Acceptable Reading Material

The Cabinet of Curiosities: 40 Tales Brief & Sinister, Stefan Bachmann, Katherine Catmull, Claire Legrand, Emma Trevayne
The Cabinet of Curiosities

The Hunger Games, The Hunger Games trilogy, Suzanne CollinsA while back on Facebook, I mentioned that on the recommendation of my ten-year-old granddaughter, I was reading The Cabinet of Curiosities. I made a connection to Different Drummer stories, except for children. Then she read all three volumes of The Hunger Gameswhich, frankly, seem a bit horrific to me, not to mention advanced. Upon finishing, her comment was, “That was sad.” No nightmares or anxieties or other negative effects are apparent. Maybe her reaction is testimony to the fascination children have always had for (fictional) horror, as evidenced by the longevity of fairytales in their original (as opposed to Disney) versions.

Miss Peregrine's Home For Peculiar Children, Ransom Riggs Now she is reading Miss Peregrine’s Home For Peculiar Children. Now, as general background, I would say that my granddaughter is very smart, and a very advanced reader, and her parents are both very intelligent and somewhat unconventional. But she’s ten-and-a-half. And I wonder how the world is changing. As I recall, at about that age, I was reading the Ruth Fielding adventure series. I find this book a real page-turner, but it includes sentences like, “‘Do I look like I blow truckers for food stamps?’ Ricky was a connoisseur of your-mom jokes, but this was apparently more than he could take.” And it includes issues of mental illness (paranoia, etc.)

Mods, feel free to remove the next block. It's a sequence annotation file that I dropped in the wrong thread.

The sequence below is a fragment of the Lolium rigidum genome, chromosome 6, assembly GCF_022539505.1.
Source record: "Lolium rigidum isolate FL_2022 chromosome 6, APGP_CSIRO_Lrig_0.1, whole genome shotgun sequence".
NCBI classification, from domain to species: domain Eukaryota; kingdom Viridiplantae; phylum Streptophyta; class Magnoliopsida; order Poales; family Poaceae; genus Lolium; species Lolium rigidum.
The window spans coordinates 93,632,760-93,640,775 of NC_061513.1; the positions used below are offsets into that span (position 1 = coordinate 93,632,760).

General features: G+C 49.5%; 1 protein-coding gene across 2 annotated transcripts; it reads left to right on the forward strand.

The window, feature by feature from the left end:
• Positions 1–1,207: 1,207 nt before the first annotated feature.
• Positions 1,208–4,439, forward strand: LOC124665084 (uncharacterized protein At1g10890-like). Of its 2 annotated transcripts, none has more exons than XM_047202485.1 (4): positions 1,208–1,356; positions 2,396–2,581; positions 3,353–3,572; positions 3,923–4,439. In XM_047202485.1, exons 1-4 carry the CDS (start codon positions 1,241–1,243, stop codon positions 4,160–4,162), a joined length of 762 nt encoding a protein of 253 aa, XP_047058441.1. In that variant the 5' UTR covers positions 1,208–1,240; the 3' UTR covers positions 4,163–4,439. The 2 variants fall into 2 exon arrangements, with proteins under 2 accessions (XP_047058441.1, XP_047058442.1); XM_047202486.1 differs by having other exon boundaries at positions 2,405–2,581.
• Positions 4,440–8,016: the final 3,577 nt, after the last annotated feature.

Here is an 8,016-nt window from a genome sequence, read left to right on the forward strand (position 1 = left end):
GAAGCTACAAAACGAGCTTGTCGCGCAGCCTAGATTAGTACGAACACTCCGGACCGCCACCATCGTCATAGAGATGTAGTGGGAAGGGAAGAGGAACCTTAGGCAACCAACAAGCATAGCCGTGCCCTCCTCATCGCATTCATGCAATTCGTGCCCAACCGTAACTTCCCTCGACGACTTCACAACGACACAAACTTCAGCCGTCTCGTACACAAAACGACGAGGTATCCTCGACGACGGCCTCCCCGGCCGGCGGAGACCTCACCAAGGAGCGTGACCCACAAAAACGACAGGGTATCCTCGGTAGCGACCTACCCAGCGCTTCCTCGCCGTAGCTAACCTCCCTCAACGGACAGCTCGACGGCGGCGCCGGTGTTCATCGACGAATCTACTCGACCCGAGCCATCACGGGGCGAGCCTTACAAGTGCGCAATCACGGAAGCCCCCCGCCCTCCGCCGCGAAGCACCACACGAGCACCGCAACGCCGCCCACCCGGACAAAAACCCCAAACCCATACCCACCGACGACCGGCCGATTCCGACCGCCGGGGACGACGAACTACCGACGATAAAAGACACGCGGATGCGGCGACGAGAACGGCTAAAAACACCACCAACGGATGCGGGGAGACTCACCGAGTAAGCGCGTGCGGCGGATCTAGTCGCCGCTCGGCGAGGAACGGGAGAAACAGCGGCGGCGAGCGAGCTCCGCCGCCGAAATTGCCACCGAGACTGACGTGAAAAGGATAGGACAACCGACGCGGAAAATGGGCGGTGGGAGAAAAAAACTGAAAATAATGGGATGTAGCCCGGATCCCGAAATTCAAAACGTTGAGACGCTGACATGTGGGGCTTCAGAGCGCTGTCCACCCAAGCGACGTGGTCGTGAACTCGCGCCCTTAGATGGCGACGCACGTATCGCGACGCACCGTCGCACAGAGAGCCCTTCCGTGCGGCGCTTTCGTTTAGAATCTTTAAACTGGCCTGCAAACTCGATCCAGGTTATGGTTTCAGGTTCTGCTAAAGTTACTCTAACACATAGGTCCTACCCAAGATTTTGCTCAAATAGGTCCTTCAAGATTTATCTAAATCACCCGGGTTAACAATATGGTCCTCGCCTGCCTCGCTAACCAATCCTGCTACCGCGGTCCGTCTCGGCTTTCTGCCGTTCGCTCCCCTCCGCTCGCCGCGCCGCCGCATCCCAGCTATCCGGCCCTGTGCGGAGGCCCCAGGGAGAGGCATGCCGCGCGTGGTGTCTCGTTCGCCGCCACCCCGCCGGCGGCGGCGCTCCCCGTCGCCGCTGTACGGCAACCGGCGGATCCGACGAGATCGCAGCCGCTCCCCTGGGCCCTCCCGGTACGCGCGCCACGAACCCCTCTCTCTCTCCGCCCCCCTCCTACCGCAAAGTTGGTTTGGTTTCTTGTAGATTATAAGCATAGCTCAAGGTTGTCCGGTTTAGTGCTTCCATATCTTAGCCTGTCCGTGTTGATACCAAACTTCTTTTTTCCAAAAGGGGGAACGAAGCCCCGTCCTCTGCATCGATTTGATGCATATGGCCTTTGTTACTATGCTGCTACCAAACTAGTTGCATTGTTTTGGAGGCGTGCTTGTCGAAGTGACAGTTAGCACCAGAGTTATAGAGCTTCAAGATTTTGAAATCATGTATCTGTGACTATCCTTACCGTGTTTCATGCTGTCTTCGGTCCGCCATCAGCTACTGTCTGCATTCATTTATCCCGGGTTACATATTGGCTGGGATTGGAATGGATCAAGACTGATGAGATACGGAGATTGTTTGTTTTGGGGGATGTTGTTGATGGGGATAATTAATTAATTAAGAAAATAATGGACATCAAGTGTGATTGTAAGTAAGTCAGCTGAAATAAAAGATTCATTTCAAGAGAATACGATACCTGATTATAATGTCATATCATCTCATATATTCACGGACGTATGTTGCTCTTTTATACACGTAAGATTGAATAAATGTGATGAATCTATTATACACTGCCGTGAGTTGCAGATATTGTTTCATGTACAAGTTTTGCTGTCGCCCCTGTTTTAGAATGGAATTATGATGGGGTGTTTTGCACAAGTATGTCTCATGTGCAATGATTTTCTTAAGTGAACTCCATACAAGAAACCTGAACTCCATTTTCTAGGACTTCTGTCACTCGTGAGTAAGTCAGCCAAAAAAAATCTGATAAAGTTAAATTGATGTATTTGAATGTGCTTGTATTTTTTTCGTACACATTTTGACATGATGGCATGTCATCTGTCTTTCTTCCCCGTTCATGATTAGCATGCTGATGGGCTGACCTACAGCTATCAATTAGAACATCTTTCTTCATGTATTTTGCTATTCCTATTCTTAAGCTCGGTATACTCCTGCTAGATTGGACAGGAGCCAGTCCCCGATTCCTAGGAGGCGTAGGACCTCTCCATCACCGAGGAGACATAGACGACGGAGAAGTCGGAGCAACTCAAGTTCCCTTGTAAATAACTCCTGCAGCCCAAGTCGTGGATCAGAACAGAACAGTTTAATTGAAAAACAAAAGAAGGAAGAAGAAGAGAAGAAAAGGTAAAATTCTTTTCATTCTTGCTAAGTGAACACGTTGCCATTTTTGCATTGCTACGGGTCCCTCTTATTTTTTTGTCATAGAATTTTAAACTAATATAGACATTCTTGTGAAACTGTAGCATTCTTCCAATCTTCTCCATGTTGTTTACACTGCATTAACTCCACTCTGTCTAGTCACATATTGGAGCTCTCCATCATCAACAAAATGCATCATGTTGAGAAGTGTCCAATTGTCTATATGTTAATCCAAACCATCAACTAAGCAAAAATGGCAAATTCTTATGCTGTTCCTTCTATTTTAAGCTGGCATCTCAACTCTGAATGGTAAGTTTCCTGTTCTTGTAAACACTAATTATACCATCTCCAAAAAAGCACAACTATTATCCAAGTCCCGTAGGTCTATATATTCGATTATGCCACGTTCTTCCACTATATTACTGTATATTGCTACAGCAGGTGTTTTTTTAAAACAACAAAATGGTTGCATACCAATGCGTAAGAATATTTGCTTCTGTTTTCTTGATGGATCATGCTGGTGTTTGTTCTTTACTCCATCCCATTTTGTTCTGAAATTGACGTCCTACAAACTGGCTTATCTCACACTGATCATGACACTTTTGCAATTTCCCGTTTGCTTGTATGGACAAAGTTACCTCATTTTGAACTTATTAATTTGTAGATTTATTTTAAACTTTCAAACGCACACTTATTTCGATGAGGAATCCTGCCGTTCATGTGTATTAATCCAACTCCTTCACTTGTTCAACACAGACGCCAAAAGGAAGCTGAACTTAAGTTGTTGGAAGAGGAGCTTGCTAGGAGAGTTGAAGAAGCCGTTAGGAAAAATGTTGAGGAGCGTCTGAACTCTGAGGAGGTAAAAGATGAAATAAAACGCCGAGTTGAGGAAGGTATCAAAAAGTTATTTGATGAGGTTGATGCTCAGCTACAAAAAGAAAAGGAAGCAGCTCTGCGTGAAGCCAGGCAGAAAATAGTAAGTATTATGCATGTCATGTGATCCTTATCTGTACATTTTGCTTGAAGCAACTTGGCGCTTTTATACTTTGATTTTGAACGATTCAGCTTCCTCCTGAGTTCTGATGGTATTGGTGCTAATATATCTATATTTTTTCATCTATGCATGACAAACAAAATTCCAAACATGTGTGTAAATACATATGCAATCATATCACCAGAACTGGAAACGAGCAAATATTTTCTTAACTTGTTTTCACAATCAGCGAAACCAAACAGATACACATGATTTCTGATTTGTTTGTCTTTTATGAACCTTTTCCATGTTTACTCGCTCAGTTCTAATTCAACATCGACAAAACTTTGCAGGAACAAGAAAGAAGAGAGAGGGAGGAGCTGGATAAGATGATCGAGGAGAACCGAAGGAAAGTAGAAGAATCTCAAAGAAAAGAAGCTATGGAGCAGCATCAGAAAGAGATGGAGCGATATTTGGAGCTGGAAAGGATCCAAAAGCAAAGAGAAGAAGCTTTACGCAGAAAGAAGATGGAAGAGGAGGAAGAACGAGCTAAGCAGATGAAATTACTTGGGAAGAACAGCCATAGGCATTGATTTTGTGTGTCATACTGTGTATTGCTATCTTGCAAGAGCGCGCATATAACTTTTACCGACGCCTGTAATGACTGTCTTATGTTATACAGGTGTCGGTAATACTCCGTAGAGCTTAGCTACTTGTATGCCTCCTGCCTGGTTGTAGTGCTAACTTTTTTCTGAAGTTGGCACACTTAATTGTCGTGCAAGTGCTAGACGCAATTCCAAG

Ruth Fielding On the Red Mill My take-away is that children and families are different, and that what is acceptable reading material varies widely. And most importantly, adults with children or grandchildren who read need to dip into their reading worlds. And be prepared to set limits, encourage, and discuss as needed.

What are your thoughts and experiences?

Writing Prompt: Unexpected Turn

Sometimes a story starts one way and then takes an unexpected turn–sort of like thinking it might be nice to visit Rhode Island and suddenly realizing you’re headed for the Bahamas. So today’s challenge, should you choose to accept it, is to revisit your story about hyperbaric therapy and turn it in a different direction. If it was successful, make it a disaster. Loaded with fear? Make it excitement. Or humor!

ALTERNATIVELY: write about hyperbaric therapy that goes terribly wrong. Of course it could be medical malfeasance or incompetence, but think more broadly: natural disaster, act of God, equipment failure. And what about suicide, assisted or otherwise? Or perhaps murder. Possibly some combination of the above?

To do either of these stories, you must get the details right. For example, a typical pressure is 2.0 pounds per square inch. That is equivalent to being 33 feet under the ocean’s surface. Details like that might mean something to deep-sea-diving readers. Know the benefits and risks of this treatment. Know what would be possible. And remember to bury your research by making it part of plot, dialogue, setting, and action.

And FYI, here’s a picture of a hyperbaric chamber after a treatment.

Writing prompt, hyperbaric therapy, unexpected turn